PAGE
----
Today it’s David Hockney’s “Wheatfield Near Fridaythorpe”. I love Hockney’s work and this was a joy to do. I still need to spend another hour or two, adding details and refining the composition. I’m learning so much from doing these each week – this is the 16th!  I’m using Liquitex heavy body acrylics, mostly transparent ones, with a couple of opaque and plenty of white.

 

 

A Chance To Own One Of My Artworks

I have some small screenprints for sale, inspired by my drawings of the taxidermy collection at Swansea Museum. I have given these antique artifacts a modern twist by combining them with images of rubbish – old fruit nets, bubble wrap and plastic – highlighting the problem of human pollution and how it affects wildlife.

To buy my work on the Swansea Print Workshop site please click the image to the left.

In this one, I combined the image of the bird with snippets of text of things my Nana used to say. She used to take me to Swansea Museum a lot when I was small and I could hear her voice in the back of my head as I was sitting and drawing the birds and bugs.

20 percent of the cost of each screenprint sold goes to support Swansea Print Workshop, which receives no public funding.

 

Carrying On Carrying On

15 Sep

trees 1 step f

I carried on working on a painting I started a couple of weeks ago, based on a charcoal drawing I did en plein air into my Khadi sketchbook. I am trying to develop a style of my own – I’ve never done much painting and it’s my lockdown challenge. I really like the German Expressionists and am finding that I’m being influenced by them. But I’ve recently reached a stage where I don’t know how – or if – to progress with the painting. I’m happy with the composition and the broad colour scheme but it feels a bit unfinished to me.

trees 1 step f detail

So I just had a quick go yesterday, developing the brushwork and putting in a creamy colour to replaced the stark white bare canvas in the previous stage. Here’s a close up. I like the quick, gestural brushstrokes but I also want to add a bit more depth and richness, not necessarily more detail.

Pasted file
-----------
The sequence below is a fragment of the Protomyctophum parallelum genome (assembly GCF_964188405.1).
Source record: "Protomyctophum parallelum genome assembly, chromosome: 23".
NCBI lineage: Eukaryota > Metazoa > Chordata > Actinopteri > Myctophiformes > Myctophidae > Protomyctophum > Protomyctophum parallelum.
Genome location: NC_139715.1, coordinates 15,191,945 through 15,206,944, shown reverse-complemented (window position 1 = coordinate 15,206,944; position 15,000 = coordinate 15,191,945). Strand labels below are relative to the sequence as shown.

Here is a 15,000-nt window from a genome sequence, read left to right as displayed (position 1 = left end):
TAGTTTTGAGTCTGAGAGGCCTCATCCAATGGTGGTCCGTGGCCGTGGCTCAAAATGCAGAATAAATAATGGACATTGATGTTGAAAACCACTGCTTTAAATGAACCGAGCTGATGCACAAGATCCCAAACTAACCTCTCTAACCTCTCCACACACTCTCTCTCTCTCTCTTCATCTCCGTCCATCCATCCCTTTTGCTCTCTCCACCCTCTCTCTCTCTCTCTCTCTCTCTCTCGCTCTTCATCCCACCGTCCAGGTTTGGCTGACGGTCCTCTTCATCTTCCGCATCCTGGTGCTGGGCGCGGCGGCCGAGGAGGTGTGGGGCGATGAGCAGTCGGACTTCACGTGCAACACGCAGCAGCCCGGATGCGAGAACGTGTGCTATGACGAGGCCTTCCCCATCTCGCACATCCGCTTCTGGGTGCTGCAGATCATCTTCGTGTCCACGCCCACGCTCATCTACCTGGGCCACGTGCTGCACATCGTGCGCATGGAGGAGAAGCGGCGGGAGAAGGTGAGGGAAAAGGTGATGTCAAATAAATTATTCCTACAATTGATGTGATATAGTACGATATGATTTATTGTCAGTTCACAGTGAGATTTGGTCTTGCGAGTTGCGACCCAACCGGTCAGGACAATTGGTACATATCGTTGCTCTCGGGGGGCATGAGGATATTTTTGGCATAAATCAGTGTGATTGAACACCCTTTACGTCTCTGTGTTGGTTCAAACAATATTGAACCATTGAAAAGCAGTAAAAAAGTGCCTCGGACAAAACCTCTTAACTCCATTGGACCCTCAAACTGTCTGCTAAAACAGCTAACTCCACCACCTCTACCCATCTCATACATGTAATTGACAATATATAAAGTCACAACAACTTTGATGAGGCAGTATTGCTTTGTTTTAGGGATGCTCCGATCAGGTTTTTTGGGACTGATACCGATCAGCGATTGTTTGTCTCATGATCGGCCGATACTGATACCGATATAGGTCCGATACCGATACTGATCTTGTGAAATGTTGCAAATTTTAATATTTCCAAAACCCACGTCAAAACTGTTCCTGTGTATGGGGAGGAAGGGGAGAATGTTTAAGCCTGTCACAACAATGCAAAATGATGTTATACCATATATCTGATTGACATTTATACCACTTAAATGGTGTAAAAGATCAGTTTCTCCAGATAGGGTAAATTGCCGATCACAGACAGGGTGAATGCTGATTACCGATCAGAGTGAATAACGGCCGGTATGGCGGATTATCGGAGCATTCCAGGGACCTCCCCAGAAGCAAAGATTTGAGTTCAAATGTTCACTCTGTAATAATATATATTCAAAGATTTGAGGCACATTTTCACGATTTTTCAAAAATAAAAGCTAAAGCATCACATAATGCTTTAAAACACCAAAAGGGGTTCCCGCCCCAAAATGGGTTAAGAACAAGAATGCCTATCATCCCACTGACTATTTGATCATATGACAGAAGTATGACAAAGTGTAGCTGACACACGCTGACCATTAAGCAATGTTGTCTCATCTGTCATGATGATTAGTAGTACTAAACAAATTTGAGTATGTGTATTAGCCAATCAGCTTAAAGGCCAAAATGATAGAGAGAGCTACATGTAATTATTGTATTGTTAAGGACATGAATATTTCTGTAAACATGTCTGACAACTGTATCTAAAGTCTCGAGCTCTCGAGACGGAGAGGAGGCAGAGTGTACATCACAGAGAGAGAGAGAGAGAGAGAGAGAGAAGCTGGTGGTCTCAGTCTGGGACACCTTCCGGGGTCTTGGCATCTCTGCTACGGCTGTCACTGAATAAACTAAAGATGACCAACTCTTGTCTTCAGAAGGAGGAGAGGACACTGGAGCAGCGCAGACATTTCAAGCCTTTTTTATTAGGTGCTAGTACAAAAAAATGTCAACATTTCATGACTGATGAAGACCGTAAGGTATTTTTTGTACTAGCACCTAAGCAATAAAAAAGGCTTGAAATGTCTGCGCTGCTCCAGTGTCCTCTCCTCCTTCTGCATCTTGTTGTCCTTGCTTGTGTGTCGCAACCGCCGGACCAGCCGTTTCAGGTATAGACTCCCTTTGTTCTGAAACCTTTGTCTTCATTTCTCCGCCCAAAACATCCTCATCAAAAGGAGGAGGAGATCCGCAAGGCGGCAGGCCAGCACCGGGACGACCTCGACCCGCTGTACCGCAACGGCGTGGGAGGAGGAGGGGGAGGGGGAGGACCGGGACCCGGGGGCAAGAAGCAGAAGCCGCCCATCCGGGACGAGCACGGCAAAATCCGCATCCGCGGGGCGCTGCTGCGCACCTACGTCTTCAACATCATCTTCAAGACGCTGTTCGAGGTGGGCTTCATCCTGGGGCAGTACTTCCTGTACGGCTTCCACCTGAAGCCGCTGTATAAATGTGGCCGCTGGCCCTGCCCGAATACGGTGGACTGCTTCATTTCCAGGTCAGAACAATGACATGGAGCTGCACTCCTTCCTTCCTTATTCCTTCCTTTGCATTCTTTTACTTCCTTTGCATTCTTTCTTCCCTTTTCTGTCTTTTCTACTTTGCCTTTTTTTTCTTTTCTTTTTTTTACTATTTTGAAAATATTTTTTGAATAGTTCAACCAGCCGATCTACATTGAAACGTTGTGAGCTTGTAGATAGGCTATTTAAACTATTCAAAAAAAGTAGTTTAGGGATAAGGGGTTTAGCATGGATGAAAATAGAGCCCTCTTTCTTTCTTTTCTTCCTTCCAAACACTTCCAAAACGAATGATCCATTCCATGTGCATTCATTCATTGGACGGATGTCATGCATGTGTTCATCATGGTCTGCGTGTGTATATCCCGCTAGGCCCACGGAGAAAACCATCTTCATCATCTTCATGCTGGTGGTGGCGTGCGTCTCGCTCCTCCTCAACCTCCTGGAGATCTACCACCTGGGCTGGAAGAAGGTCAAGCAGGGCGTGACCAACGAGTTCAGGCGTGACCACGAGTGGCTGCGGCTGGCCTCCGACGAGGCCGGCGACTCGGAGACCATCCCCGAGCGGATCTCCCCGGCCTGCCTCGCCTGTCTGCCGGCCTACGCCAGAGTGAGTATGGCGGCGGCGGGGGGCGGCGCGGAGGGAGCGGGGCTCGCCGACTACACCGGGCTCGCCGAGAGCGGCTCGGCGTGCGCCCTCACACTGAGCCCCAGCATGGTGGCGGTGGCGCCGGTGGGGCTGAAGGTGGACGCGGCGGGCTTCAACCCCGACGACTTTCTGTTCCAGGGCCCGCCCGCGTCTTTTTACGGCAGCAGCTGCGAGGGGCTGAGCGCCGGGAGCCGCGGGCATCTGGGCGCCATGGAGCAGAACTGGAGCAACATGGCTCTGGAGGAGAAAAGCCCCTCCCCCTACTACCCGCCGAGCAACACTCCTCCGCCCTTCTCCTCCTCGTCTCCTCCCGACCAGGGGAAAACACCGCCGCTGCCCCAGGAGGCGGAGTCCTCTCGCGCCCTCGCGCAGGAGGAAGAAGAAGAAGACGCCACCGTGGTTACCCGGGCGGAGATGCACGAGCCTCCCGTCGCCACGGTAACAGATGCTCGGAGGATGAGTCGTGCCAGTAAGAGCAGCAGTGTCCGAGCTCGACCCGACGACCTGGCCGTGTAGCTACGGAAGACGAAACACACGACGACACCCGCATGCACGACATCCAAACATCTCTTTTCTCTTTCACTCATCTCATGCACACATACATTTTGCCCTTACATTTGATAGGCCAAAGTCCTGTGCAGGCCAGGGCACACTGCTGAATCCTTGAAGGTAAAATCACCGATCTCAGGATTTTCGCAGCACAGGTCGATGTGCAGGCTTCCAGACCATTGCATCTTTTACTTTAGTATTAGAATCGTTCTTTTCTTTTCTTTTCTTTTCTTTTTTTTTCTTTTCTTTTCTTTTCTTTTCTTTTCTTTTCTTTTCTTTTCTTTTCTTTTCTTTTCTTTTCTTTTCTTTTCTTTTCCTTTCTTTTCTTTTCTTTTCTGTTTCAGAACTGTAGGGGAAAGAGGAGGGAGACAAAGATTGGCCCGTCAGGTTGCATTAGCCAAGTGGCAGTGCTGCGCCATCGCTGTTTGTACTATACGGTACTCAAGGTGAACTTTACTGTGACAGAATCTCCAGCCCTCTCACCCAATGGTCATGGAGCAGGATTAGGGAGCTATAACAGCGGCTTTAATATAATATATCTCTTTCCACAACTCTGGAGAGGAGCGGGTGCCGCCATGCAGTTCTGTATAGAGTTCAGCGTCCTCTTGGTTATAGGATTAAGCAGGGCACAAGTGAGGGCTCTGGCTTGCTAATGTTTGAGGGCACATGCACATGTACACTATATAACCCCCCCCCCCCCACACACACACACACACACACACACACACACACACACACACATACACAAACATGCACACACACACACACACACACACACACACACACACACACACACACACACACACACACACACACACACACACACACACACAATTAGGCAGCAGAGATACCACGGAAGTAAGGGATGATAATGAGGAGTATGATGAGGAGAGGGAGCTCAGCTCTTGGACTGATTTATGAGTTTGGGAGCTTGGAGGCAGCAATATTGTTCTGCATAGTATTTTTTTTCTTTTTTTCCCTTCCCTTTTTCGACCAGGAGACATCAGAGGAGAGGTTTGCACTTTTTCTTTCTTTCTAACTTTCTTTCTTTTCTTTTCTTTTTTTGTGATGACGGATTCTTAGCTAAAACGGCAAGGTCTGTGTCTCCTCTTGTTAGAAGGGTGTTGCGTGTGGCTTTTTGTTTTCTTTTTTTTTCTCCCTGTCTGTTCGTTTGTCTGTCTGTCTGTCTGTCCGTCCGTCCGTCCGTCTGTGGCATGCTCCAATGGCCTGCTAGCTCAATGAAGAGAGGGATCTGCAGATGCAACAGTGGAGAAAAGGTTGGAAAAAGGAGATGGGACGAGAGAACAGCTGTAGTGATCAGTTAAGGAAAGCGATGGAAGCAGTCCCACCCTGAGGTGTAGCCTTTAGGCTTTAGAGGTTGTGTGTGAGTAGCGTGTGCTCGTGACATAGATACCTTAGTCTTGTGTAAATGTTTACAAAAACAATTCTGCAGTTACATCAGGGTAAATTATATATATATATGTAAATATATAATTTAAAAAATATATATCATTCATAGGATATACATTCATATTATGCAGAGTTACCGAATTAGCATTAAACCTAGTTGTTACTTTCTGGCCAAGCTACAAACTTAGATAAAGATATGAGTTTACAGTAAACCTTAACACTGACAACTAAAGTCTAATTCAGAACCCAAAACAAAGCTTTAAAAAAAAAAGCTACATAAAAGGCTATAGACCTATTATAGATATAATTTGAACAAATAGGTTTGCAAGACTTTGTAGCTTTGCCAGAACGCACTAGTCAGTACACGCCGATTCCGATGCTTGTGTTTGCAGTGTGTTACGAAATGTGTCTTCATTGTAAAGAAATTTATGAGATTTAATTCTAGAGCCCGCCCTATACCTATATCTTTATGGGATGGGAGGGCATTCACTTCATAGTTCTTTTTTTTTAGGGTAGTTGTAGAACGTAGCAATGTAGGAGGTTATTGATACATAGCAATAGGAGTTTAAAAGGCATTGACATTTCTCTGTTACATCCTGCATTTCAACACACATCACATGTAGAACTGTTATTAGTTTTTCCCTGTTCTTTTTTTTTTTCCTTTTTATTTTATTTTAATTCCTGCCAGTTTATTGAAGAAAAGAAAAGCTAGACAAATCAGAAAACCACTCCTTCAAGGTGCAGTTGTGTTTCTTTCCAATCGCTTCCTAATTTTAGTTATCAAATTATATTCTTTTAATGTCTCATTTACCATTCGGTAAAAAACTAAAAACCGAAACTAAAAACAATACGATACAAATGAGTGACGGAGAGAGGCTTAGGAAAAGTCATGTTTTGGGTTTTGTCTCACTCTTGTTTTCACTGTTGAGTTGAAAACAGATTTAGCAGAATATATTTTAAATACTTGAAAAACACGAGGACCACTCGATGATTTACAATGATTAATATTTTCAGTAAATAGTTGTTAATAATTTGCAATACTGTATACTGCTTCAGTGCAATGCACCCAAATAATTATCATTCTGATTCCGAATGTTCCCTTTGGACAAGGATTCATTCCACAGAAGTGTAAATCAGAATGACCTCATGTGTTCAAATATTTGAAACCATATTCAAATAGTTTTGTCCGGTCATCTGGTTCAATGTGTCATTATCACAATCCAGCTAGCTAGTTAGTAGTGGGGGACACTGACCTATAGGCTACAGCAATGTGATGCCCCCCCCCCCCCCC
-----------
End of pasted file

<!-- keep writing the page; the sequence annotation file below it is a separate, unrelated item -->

A Chance To Own One Of My Artworks

I have some small screenprints for sale, inspired by my drawings of the taxidermy collection at Swansea Museum. I have given these antique artifacts a modern twist by combining them with images of rubbish – old fruit nets, bubble wrap and plastic – highlighting the problem of human pollution and how it affects wildlife.

To buy my work on the Swansea Print Workshop site please click the image to the left.

In this one, I combined the image of the bird with snippets of text of things my Nana used to say. She used to take me to Swansea Museum a lot when I was small and I could hear her voice in the back of my head as I was sitting and drawing the birds and bugs.

20 percent of the cost of each screenprint sold goes to support Swansea Print Workshop, which receives no public funding.

Faking Cezanne

13 Sep

marseilles final

Finally finished Friday’s fake. It’s By Cezanne and it’s the Bay of Marseilles. One of my lockdown challenges has been to improve my painting skills. I’m not a motivated painter so I joined an online painting class, Facebook’s Cheese and Wine Painting Club on Friday lunchtimes. This is my fifteenth painting and we usually copy a work by a famous artist.   It’s led by Ed Sumner and as well as being fun, I’m learning a lot. I’ve painted this in Liquitex heavy body acrylics onto stretched canvas.

 

 

A Chance To Own One Of My Artworks

I have some small screenprints for sale, inspired by my drawings of the taxidermy collection at Swansea Museum. I have given these antique artifacts a modern twist by combining them with images of rubbish – old fruit nets, bubble wrap and plastic – highlighting the problem of human pollution and how it affects wildlife.

To buy my work on the Swansea Print Workshop site please click the image to the left.

In this one, I combined the image of the bird with snippets of text of things my Nana used to say. She used to take me to Swansea Museum a lot when I was small and I could hear her voice in the back of my head as I was sitting and drawing the birds and bugs.

20 percent of the cost of each screenprint sold goes to support Swansea Print Workshop, which receives no public funding.

Faking Friday On Saturday

12 Sep

marseilles 6

I didn’t do my usual Faking Friday yesterday because Husb and I were looking after a 2 year old maniac and I was fit for nothing afterwards. So today, I caught up with the Cheese and Wine Painting Club on Facebook, led by artist Ed Sumner and this week we copied a Cezanne. There’s still a way to go so I’ll finish it tomorrow.

 

 

A Chance To Own One Of My Artworks